Thursday, March 19, 2015

An Interview with Warrington Hudlin [Excerpt]

Warrington HudlinWarrington Hudlin has made an indelible name for himself in the film industry and media. In 1978, four years after graduating from Yale, he founded the Black Filmmaker Foundation. He is the producer of films, such as Boomerang (1992), House Party (1990), and Cosmic Slop (1994). His accolades include the Trailblazer Award from the Hip Hop Association, a 2005 Webby Award for best political website, and the Pioneer Award from African American Women in Cinema. He is currently a member of the International Academy of Digital Arts and Sciences and other councils. He serves on advisory boards such as Asian Cinevision and the Coalition of Asian Pacific Entertainment (CAPE). He also curates a monthly series at the Museum of Moving Images called Fist and Sword.

As a major name in the film industry for the past three decades, how have you seen the roles of African Americans evolve in the film industry, specifically in martial art films?

Michelle Yeoh
Michelle Yeoh in "Crouching Tiger, Hidden Dragon"
Well one thing that really struck me is that there has always been an intersection of interest between martial arts movies coming from Asia and audiences of African descent. In film marketing departments, the dollars that made these movies possible came from the pockets of Blacks and Latinos.

Actually, I had a wonderful conversation once with Michelle Yeoh. I told her that people knew her. This was her first time visiting New York, and she thought that there was no awareness of who she was. And I said, "No, no, no. In fact, we could get on subways right now and we could walk to Times Square, where people may not know you. But if you came to Harlem, people would definitely know you." She was really surprised that this community recognized that these movies came out of Hong Kong first. To this day, there's a tremendous affinity to these actors and films in the community.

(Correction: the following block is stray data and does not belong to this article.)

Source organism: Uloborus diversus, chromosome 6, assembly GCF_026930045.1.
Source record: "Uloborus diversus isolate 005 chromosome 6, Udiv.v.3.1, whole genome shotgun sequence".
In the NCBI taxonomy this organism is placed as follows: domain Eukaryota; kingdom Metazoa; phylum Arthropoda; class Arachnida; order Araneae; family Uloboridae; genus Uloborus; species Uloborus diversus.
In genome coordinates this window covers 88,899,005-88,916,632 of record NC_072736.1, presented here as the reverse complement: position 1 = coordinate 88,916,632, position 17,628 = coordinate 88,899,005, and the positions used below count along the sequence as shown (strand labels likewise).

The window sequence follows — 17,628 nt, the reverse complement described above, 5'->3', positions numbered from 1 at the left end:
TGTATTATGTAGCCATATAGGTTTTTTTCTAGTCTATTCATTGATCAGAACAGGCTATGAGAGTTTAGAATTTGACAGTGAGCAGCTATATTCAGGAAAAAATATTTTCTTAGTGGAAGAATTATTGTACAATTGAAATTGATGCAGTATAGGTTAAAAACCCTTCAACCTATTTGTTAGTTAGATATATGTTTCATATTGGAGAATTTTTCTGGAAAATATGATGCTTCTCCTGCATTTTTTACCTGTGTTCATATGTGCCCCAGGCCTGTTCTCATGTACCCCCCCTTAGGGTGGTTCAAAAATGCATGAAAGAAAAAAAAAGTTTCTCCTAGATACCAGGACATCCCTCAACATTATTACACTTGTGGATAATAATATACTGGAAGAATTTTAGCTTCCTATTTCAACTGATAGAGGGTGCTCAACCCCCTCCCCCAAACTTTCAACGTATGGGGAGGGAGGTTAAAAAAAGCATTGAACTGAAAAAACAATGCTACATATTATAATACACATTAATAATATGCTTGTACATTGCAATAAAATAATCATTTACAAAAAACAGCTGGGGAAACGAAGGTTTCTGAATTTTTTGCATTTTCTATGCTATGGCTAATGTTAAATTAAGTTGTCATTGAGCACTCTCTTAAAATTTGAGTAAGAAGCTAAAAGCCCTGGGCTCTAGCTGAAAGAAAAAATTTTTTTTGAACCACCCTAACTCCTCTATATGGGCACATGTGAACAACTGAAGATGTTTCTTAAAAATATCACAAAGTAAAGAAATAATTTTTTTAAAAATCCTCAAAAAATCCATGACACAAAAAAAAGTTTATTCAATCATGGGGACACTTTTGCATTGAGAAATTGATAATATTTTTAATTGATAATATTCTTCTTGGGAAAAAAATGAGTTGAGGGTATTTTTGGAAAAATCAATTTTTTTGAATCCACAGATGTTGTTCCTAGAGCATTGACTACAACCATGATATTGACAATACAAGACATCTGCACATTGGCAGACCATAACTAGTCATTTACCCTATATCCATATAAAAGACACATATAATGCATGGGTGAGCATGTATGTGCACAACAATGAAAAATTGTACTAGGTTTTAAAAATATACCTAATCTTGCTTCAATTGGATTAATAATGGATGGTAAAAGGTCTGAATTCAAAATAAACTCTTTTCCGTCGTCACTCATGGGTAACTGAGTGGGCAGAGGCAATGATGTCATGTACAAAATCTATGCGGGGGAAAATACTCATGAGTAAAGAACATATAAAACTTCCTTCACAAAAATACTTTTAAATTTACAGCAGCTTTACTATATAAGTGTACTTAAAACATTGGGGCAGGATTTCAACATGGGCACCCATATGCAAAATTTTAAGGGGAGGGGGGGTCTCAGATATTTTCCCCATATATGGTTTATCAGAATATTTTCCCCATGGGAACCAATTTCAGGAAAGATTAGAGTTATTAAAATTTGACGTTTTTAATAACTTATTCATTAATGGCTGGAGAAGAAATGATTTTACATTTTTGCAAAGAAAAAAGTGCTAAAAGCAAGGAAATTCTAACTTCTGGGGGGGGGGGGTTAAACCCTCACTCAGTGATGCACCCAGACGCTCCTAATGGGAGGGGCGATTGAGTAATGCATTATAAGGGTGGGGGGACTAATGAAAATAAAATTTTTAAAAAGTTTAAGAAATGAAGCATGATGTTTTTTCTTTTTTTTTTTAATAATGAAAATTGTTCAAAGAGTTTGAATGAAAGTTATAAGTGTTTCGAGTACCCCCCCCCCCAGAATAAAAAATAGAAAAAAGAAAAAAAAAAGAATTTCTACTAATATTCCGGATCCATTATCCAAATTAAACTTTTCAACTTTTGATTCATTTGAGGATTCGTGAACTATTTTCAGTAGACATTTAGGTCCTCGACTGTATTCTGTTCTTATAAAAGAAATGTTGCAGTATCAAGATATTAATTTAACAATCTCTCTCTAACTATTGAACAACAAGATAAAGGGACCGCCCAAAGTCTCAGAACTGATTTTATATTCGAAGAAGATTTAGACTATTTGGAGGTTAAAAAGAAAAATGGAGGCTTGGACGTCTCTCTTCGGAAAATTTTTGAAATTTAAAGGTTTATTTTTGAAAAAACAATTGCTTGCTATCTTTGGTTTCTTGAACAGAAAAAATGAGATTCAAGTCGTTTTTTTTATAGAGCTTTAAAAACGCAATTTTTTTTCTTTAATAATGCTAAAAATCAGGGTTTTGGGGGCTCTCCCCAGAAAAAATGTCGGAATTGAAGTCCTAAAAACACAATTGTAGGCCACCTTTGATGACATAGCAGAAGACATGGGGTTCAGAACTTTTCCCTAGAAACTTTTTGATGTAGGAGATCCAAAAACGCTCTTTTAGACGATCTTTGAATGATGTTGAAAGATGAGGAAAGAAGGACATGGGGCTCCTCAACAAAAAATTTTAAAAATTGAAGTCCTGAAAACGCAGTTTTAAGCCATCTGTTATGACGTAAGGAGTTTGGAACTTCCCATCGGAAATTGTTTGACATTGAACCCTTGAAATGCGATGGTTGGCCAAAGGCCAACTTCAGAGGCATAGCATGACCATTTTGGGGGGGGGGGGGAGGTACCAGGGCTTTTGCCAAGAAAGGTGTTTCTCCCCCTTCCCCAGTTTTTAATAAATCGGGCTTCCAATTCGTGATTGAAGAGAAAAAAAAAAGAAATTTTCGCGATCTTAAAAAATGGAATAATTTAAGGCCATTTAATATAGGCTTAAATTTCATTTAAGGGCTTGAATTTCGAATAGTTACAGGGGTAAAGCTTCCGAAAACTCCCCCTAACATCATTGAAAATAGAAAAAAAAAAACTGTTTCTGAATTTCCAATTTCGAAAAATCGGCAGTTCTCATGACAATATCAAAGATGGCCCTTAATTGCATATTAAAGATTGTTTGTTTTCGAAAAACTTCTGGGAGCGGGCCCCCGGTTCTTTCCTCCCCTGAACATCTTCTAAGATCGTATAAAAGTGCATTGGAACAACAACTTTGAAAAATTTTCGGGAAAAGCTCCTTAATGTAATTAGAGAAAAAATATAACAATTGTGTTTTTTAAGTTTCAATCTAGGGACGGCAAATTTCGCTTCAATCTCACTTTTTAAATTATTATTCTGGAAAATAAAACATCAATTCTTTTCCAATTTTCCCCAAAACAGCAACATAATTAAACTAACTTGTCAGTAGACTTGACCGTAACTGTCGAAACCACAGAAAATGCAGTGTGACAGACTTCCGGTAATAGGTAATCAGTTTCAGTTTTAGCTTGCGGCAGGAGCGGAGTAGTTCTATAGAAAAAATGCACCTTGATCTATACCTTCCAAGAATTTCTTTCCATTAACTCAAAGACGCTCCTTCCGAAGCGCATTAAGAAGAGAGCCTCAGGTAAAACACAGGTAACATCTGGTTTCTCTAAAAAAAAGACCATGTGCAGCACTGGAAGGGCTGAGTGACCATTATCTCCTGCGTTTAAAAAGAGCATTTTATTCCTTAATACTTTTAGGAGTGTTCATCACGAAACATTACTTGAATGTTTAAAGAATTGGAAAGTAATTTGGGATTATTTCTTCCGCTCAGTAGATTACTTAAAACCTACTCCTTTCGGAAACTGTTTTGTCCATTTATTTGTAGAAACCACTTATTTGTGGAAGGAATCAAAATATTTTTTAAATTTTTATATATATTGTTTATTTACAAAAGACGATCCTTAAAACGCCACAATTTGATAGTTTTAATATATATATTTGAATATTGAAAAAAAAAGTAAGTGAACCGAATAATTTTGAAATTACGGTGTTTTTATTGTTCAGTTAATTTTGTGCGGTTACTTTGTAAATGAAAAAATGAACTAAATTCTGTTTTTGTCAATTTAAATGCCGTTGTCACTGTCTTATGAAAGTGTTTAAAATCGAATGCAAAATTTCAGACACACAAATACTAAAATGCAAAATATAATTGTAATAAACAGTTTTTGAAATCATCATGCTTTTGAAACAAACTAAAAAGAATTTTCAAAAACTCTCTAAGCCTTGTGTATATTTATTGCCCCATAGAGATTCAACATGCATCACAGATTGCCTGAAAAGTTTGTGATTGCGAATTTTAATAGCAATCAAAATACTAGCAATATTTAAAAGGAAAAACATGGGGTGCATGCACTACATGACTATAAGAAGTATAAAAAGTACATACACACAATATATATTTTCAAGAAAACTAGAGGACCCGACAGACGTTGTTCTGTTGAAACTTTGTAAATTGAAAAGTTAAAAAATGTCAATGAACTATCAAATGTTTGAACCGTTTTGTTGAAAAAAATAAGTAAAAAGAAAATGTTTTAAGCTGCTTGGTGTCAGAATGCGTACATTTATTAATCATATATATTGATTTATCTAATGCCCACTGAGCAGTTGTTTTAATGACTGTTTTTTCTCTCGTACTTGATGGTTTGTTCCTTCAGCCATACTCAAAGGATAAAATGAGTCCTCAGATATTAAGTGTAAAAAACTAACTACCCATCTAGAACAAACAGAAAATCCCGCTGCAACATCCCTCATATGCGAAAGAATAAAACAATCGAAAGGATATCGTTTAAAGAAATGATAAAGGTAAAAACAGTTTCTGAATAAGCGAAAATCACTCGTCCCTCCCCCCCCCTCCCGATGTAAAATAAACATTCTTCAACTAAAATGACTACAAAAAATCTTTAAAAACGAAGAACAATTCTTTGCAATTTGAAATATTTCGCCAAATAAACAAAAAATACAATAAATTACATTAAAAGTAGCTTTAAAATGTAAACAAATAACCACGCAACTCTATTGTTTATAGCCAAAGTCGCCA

Now, you've interacted with amazing people, like yourself, from Eddie Murphy to Michael White. Who has been the most inspirational person you've worked with?

There are different inspirations from different people.

Harry Belafonte isn't someone I've worked with in front of the camera, but he is an elder. He has really advised me in my goals as a filmmaker who is concerned with social justice. Anyone who's seen the movie Selma can understand the role he played during the civil rights struggle.

He's 87 years old, and he's done it. He's an African American who has successfully negotiated in the film industry and maintained his integrity.

Everyone gives you something. So, if you are attentive to subtleties, everything comes in ways that enrich you.

What have been some of your favorite accomplishments for BFF?

When Spike Lee was a student, we were helpful to him. We supported his efforts. So if you ask anyone in the business, they would tell you that the first institution to organize and create a facility for them to grow and prosper… they would say that we were that organization.

 To read the entire interview, check out this link.